Thanks for providing this module, I was able to use it to auto-post and/or replace new pages.
The confluence api allows you to post confluence wiki markup into newer versions of confluence (i.e., >4.x). The xml-rpc api seems to be the only way to do it.
Inline::Java makes many things possible. I have used it in conjunction with JDBC.pm to write a portable sql command line application (search for sqlpj on github). Writing the interface in Perl was a breeze, and allowed a much more feature rich environment, like dynamically generating calls to explore the JDBC metadata for virtually any database, and generating XML output for query results. Patrick has been a big help and helped me track down a problem in JDBC caused by a change in the way Perl handles ISA (inheritance) in Perl 5.10.0.
Highly recommended for anyone who needs to take advantage of the thousands of Java api's out there in the wild. In the case of JDBC, just drop the vendor's jar in your classpath and you're off and running.
The only problem I've had is in catching interrupts on the Perl side and dealing with the disconnect with the Java server, interrupting the server in mid stream. However, that is a minor problem and perhaps an area for future enhancement.
Great module from Tim Bunce. It wraps the JDBC library for ease of use with Inline::Java.
Enables perl to access any database that has a JDBC interface. I have written two programs that use it, search for sqlpj or ecdump on github.
Cpanm is just awesome!
First, the installation is brilliant (painless, flexible, just works!)
Second, it just does the right thing - you can install any package from cpan or backpan just by pasting the url, or have it look up the module for you.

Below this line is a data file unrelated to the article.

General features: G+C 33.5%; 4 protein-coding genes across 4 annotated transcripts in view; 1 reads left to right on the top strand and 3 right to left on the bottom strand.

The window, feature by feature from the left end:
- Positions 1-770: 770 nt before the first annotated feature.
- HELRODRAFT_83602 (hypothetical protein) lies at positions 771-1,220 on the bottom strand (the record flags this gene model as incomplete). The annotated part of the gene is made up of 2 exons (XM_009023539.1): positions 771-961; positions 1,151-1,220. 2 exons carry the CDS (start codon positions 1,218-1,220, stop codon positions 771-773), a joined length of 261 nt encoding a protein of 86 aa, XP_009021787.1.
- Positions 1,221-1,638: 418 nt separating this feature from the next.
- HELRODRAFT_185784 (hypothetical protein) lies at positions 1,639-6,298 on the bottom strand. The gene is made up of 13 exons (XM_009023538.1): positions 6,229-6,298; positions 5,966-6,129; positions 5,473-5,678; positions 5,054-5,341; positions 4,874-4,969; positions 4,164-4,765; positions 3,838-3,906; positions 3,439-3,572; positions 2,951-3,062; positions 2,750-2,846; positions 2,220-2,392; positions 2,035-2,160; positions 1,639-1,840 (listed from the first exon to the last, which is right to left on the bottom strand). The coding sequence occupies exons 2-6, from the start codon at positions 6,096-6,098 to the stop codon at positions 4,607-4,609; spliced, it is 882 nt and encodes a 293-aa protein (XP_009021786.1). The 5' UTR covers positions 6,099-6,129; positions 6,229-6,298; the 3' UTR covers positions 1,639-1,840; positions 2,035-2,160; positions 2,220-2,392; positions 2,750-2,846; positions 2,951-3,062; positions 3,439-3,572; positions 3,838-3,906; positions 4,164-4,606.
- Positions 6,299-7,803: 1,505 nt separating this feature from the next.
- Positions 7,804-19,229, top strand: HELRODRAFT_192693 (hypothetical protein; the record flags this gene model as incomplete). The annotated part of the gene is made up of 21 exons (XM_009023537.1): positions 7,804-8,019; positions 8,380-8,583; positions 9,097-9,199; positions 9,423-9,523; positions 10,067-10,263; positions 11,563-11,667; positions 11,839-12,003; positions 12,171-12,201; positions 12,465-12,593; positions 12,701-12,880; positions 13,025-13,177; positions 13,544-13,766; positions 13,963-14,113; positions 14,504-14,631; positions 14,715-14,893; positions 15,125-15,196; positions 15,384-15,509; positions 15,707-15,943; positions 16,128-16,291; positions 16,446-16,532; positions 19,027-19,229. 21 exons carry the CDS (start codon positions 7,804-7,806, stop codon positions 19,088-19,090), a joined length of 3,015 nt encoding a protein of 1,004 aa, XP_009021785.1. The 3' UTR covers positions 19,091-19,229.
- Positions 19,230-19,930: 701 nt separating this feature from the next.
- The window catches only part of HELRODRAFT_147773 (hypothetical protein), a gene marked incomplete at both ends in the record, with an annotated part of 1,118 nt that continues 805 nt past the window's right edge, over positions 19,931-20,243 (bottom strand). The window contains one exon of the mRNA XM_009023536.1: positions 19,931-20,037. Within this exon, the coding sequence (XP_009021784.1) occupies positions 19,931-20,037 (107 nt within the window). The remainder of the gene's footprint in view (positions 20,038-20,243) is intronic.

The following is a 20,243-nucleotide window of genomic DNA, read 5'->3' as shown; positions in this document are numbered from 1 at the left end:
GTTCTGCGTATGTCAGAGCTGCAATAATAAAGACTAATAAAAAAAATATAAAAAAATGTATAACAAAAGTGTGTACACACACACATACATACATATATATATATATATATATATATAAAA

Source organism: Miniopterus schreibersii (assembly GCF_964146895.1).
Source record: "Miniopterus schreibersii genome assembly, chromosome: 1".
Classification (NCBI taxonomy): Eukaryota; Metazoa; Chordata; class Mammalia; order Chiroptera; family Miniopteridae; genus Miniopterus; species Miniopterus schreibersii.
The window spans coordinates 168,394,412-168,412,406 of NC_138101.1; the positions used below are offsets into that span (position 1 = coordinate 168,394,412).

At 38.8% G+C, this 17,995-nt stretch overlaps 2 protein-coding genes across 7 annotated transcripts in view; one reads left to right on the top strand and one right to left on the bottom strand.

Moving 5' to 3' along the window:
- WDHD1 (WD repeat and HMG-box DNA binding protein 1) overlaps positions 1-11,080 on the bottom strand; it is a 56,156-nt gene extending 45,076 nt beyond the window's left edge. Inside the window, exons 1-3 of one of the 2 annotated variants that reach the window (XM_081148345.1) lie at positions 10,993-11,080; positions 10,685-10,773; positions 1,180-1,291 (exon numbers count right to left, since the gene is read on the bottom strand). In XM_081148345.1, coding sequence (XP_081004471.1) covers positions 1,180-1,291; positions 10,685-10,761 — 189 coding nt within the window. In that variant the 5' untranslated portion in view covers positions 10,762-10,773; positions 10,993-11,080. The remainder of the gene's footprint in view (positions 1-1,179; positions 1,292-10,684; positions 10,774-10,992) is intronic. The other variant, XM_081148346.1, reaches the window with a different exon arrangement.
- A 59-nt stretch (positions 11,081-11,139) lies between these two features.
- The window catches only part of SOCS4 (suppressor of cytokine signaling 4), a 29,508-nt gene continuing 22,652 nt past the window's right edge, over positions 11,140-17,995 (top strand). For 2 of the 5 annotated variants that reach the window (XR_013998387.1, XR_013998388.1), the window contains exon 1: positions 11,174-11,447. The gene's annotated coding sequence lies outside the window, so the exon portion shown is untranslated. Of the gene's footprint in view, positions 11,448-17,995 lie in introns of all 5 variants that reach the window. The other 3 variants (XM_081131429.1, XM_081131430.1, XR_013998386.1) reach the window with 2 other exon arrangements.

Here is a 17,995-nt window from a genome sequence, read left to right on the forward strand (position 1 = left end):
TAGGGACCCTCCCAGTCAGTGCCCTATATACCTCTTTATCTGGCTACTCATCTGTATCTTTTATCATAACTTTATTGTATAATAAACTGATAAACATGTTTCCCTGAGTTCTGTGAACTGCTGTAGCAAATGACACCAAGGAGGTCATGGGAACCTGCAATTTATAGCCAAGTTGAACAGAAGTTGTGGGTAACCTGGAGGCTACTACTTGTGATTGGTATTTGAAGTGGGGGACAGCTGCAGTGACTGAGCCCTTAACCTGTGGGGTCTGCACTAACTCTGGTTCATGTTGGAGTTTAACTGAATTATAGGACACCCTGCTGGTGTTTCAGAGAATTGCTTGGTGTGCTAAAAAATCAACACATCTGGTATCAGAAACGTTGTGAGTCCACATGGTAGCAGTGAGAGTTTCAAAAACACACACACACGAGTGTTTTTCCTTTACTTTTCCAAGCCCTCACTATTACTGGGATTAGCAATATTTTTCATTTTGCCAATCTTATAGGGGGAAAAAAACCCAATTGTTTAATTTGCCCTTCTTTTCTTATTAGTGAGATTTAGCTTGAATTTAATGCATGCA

No complicated arguments, just install it already.
I doubt if I will ever use cpan again.
Nicely done in every way.
This is a wonderfully well-written module that is very reliable and saved me loads of time.
If you have to deal with any SCCS conversion, this is the module to use!
I used this library to process 65K SCCS files with over 2.5 million revisions, and it worked flawlessly. It is one to two orders of magnitude faster than other solutions, because it does not rely on SCCS native tools. (Note: check heirloom.sourceforge.net if you need SCCS tools and you don't have a native install).
The author has generously provided very useful examples - which were the starting point for my own back-end to convert a major SCCS source repository to CVS. Once you have converted to CVS, you can use the feature-rich tools hosted on svn2cvs.tigris.org to do further conversions, or you can use the git conversion provided as an example by this author.